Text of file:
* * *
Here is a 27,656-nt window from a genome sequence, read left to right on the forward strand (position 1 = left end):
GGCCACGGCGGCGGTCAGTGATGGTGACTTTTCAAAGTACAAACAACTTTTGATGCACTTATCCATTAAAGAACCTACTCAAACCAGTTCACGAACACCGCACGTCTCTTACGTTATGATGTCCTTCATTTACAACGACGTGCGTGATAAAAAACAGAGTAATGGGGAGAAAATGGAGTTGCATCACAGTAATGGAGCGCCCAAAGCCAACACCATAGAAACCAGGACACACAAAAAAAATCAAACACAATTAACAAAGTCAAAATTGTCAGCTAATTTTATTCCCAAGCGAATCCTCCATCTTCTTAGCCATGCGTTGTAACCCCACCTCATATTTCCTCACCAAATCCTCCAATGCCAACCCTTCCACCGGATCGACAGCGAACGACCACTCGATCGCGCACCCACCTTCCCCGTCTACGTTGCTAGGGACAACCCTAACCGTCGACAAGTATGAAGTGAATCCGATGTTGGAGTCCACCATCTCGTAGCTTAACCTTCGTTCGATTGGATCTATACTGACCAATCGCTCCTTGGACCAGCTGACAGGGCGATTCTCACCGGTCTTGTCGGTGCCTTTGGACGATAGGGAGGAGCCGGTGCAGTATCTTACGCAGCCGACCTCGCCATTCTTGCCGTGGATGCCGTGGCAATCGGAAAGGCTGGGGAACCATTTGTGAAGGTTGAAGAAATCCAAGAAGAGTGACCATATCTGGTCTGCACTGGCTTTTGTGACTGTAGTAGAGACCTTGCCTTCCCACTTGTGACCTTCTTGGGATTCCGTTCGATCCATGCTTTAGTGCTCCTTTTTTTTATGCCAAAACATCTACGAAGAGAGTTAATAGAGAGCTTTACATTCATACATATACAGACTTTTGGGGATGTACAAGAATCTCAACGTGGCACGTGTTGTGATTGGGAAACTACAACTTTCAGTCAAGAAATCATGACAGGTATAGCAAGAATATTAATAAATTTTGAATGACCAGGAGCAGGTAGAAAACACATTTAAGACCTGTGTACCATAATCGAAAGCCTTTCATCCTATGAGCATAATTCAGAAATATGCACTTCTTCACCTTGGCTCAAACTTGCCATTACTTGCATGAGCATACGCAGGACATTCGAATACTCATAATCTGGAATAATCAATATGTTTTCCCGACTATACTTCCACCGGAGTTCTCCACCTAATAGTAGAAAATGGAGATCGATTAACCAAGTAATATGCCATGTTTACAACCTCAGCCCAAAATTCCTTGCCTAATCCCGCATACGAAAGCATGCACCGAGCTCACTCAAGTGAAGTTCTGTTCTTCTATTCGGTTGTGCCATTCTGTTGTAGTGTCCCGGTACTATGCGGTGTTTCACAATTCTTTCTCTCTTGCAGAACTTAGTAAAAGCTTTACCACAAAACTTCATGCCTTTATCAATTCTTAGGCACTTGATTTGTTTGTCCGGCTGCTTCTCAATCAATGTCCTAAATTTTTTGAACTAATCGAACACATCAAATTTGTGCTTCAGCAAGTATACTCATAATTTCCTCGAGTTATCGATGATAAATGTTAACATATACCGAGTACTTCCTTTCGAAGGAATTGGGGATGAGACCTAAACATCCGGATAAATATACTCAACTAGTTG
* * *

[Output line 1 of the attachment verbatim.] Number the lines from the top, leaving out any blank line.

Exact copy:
Here is a 27,656-nt window from a genome sequence, read left to right on the forward strand (position 1 = left end):